Pennsylvania Lt. Gov. John Fetterman, a Democrat running for U.S. Senate against Republican Dr. Mehmet Oz, hailed Oregon’s passage of a 2020 ballot measure that decriminalized hard drugs, including heroin.
Ballot Measure 110 passed with the support of 58 percent of voters and decriminalized the possession of heroin, cocaine, methamphetamine, LSD, and other hard drugs. Possession of one of these drugs in smaller amounts results in a $100 ticket for offenders, who also have the option of a health assessment at a recovery center instead of the fine.
The measure took effect on February 1, 2021, and overdose deaths subsequently “hit an all-time high in 2021 with 1069,” as Fox News’s Dan Springer reported earlier this year, emphasizing that it was “a 41% increase from 2020.”
A video recently unearthed by Fox News Digital shows Fetterman lauding Oregonians for decriminalizing the drugs weeks after the measure’s passage in November 2020. His comments came during a Facebook live session with Robert Seda-Schreiber, the Chief Activist of Bayard Rustin Center for Social Justice. Fetterman said:
I applaud Oregon for the step they took this last election, you know, decriminalizing small amounts of drugs and realizing that you can’t arrest your way out of addiction. And if you criminalize addiction, you have what we have, and that is one of the core tenants of mass incarceration.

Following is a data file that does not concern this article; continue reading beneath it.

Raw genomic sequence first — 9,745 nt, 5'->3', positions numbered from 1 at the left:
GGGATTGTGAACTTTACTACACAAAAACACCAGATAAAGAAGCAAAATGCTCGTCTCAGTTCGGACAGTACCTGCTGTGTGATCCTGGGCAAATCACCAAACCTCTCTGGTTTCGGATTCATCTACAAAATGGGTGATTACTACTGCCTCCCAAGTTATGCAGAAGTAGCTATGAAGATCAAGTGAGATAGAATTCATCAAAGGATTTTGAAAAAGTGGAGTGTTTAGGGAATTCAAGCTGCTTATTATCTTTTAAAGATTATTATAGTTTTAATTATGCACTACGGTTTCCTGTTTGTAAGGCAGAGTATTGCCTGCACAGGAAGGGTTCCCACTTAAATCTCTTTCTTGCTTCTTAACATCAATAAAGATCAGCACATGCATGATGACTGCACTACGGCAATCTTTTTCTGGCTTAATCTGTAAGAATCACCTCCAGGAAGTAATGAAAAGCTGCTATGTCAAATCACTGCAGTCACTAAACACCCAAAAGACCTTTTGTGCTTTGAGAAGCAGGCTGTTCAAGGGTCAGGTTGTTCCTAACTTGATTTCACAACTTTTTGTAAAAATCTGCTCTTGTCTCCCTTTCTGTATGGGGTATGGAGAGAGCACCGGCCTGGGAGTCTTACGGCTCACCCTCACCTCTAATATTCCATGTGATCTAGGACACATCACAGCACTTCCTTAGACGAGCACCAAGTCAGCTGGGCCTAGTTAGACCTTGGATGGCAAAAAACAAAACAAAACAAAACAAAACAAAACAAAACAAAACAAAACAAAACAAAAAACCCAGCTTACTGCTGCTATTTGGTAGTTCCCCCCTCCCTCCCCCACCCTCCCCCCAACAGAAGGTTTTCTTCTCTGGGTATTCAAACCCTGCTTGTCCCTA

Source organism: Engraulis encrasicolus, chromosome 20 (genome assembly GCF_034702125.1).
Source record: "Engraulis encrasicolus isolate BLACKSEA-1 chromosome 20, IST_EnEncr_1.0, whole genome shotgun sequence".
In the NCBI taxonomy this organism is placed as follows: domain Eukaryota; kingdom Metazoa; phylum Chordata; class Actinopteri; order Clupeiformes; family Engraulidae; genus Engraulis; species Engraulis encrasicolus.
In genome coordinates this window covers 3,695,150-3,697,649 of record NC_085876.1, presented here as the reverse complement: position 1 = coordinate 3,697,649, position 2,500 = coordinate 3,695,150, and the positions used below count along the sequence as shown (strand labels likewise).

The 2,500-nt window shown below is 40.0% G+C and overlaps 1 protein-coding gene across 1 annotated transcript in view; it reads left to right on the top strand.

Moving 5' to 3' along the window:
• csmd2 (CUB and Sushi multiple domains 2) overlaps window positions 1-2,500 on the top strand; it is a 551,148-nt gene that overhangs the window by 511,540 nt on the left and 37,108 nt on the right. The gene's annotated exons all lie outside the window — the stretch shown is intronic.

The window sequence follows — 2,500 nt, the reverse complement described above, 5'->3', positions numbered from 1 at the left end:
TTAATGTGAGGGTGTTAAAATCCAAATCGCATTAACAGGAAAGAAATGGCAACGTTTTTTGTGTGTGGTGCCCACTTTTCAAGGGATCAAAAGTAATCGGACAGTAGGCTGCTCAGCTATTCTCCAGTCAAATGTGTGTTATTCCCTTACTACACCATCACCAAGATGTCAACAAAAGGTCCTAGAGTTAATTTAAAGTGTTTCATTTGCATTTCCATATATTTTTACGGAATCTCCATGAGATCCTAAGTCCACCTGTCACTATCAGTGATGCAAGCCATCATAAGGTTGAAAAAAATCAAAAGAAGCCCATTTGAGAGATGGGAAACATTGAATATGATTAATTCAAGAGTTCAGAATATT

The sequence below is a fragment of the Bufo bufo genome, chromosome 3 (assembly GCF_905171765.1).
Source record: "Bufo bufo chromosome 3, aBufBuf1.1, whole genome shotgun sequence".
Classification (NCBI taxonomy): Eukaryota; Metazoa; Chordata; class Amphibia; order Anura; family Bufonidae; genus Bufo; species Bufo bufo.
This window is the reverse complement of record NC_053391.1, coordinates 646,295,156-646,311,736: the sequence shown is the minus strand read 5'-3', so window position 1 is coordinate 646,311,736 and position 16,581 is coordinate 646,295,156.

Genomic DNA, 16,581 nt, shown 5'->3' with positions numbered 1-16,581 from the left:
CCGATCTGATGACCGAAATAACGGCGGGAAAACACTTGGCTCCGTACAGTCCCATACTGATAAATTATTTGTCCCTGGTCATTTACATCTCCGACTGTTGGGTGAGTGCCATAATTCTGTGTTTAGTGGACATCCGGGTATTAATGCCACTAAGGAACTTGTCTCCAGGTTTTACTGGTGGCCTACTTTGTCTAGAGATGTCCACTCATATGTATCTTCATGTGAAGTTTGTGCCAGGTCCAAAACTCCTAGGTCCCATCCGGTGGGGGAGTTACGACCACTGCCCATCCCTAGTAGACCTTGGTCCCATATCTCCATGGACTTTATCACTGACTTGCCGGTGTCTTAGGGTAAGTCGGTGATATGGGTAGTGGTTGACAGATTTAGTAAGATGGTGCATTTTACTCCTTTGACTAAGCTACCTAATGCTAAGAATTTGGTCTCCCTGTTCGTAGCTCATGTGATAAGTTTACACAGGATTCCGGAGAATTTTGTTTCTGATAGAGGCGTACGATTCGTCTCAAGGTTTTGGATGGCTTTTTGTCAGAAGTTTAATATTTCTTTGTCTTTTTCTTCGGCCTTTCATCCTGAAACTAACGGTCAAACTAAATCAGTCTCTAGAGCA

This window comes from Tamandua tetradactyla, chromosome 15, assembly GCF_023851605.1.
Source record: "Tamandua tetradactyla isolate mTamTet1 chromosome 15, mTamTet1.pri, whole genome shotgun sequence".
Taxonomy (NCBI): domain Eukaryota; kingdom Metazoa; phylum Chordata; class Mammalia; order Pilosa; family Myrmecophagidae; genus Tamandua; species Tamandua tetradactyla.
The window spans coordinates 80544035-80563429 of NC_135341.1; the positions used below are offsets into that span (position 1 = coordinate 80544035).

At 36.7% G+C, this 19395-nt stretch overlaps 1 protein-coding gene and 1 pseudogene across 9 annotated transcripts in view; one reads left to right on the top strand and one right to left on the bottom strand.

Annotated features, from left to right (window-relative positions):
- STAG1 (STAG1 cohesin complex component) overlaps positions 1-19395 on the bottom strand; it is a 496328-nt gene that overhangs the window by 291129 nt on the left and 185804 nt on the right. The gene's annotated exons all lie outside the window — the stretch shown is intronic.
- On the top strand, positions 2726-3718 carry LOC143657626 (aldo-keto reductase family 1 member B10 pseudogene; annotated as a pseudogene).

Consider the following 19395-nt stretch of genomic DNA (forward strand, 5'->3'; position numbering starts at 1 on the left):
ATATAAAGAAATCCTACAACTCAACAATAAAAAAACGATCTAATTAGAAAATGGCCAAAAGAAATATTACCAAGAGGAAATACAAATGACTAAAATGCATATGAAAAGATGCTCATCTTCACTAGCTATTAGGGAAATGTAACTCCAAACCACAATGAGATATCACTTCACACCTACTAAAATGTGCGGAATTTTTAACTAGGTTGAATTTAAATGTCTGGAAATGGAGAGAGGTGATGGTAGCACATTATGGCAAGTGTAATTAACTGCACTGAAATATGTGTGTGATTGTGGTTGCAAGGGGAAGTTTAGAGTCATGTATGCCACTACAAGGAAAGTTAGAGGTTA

In a statement to Fox News, Fetterman campaign spokesman Joe Cavello said:
John is an outspoken advocate for weed legalization and has always believed we should not be criminalizing addiction, but he does not support decriminalizing all drugs including heroin, methamphetamines and other hard drugs in Pennsylvania. John believes we need to make sure we are locking up drug dealers who are pushing and profiting from hard drugs, while making sure that people get real help if they are addicted.
Contrary to what the Fetterman campaign now says, the Democrat previously stated in 2018 that he supports “decriminalization across the board,” as Breitbart News reported.
“I’m pro legalizing marijuana, but I go even further than some of my colleagues because I’m for decriminalizing across the board. I see it as a public-health issue, not a criminal issue,” Fetterman stated. “I’ve seen firsthand for the last 14 years the effects it has on families, I’ve seen people overdosing.”
Fetterman also said lawmakers should consider “safe injection sites.”